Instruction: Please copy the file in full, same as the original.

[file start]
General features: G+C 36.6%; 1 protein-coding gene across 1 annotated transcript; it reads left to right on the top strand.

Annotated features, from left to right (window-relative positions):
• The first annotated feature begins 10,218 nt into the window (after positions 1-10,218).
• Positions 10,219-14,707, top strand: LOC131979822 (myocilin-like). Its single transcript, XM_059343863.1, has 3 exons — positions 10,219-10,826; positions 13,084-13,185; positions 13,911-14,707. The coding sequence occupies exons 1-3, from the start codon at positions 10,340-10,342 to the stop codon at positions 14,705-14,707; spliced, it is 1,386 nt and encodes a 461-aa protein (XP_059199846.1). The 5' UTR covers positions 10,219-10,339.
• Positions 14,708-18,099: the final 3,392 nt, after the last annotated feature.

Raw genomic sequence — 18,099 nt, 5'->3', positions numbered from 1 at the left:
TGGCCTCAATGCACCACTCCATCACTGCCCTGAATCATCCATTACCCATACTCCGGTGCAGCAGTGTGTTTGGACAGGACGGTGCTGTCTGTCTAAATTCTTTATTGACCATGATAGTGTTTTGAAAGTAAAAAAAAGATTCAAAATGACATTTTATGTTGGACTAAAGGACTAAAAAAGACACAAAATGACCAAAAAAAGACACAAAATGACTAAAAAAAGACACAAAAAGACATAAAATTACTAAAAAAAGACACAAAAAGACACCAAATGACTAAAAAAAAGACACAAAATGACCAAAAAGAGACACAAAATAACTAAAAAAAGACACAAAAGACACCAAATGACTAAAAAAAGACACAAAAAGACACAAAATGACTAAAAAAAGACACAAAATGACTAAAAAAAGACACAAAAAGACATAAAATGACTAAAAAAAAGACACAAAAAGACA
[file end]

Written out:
General features: G+C 36.6%; 1 protein-coding gene across 1 annotated transcript; it reads left to right on the top strand.

Annotated features, from left to right (window-relative positions):
• The first annotated feature begins 10,218 nt into the window (after positions 1-10,218).
• Positions 10,219-14,707, top strand: LOC131979822 (myocilin-like). Its single transcript, XM_059343863.1, has 3 exons — positions 10,219-10,826; positions 13,084-13,185; positions 13,911-14,707. The coding sequence occupies exons 1-3, from the start codon at positions 10,340-10,342 to the stop codon at positions 14,705-14,707; spliced, it is 1,386 nt and encodes a 461-aa protein (XP_059199846.1). The 5' UTR covers positions 10,219-10,339.
• Positions 14,708-18,099: the final 3,392 nt, after the last annotated feature.

Raw genomic sequence — 18,099 nt, 5'->3', positions numbered from 1 at the left:
TGGCCTCAATGCACCACTCCATCACTGCCCTGAATCATCCATTACCCATACTCCGGTGCAGCAGTGTGTTTGGACAGGACGGTGCTGTCTGTCTAAATTCTTTATTGACCATGATAGTGTTTTGAAAGTAAAAAAAAGATTCAAAATGACATTTTATGTTGGACTAAAGGACTAAAAAAGACACAAAATGACCAAAAAAAGACACAAAATGACTAAAAAAAGACACAAAAAGACATAAAATTACTAAAAAAAGACACAAAAAGACACCAAATGACTAAAAAAAAGACACAAAATGACCAAAAAGAGACACAAAATAACTAAAAAAAGACACAAAAGACACCAAATGACTAAAAAAAGACACAAAAAGACACAAAATGACTAAAAAAAGACACAAAATGACTAAAAAAAGACACAAAAAGACATAAAATGACTAAAAAAAAGACACAAAAAGACA